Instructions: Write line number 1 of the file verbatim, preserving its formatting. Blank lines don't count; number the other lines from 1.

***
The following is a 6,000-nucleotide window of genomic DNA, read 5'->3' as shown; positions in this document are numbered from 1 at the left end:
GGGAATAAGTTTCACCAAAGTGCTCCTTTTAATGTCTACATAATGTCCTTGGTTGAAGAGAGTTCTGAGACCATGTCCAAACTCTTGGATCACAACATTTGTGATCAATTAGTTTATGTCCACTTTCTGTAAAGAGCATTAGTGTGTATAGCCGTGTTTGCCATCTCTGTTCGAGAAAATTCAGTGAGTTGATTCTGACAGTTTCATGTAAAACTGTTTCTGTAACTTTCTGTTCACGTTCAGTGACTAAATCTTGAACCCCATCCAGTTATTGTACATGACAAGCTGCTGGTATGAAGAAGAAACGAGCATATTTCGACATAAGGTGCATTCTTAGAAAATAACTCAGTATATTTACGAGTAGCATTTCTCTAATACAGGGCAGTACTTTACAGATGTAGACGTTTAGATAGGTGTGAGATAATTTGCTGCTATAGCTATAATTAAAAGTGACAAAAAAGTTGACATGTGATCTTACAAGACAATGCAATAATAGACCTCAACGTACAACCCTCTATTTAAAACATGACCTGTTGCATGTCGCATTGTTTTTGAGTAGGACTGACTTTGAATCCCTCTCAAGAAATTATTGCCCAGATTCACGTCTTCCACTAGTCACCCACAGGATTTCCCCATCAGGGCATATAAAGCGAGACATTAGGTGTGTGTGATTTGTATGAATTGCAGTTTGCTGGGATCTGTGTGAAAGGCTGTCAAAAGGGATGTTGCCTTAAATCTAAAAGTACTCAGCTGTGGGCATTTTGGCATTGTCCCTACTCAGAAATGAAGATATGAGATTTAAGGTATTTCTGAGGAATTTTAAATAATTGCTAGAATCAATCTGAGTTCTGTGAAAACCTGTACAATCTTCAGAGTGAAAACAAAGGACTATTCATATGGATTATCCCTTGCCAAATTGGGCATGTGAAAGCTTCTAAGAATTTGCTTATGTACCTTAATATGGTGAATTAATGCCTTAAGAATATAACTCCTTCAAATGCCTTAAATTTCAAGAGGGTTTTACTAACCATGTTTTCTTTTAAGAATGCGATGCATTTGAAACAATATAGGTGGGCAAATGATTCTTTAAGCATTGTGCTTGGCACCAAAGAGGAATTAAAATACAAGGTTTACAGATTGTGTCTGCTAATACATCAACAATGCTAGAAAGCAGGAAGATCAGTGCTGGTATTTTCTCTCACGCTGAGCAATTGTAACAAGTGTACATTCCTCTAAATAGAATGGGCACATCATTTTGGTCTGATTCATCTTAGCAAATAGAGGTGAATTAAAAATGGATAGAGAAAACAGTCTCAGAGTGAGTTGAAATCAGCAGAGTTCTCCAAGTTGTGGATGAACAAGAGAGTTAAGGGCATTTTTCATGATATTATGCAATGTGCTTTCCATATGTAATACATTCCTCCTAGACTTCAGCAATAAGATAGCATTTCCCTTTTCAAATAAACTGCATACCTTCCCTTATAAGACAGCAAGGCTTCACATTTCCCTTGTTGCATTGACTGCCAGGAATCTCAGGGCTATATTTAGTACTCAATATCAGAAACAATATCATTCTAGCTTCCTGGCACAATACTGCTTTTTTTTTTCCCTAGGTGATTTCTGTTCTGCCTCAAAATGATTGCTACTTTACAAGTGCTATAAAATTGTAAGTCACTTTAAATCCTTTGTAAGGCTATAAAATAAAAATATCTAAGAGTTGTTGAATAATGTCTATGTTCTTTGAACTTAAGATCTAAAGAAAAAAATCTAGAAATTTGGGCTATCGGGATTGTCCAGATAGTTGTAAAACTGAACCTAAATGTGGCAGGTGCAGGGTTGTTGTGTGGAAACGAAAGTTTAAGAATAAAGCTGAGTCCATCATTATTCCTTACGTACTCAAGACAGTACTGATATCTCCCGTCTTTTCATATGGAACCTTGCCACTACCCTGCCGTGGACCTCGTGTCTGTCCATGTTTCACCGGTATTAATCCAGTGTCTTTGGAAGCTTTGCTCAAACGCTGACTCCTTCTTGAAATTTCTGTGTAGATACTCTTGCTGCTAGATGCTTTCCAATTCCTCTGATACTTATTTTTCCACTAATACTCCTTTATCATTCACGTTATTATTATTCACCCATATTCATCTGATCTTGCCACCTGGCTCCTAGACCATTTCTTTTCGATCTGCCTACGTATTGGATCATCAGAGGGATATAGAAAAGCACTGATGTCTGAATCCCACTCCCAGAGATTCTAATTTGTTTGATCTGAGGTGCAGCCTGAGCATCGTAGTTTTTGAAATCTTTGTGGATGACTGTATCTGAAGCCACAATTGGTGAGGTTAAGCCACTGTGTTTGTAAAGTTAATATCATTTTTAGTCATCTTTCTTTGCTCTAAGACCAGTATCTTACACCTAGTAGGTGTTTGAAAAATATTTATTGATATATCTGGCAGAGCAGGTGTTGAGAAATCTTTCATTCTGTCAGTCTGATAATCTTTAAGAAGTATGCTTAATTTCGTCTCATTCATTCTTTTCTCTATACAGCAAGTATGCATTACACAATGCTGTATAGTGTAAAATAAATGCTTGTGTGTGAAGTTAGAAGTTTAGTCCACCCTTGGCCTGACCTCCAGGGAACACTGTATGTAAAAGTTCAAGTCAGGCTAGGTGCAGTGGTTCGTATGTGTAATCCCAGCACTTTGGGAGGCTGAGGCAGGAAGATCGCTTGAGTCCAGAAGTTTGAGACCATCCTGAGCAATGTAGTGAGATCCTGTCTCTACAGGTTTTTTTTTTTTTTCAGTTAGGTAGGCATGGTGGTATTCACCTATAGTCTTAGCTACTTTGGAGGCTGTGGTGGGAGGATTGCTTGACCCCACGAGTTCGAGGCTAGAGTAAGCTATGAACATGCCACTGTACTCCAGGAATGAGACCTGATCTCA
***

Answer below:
The following is a 6,000-nucleotide window of genomic DNA, read 5'->3' as shown; positions in this document are numbered from 1 at the left end: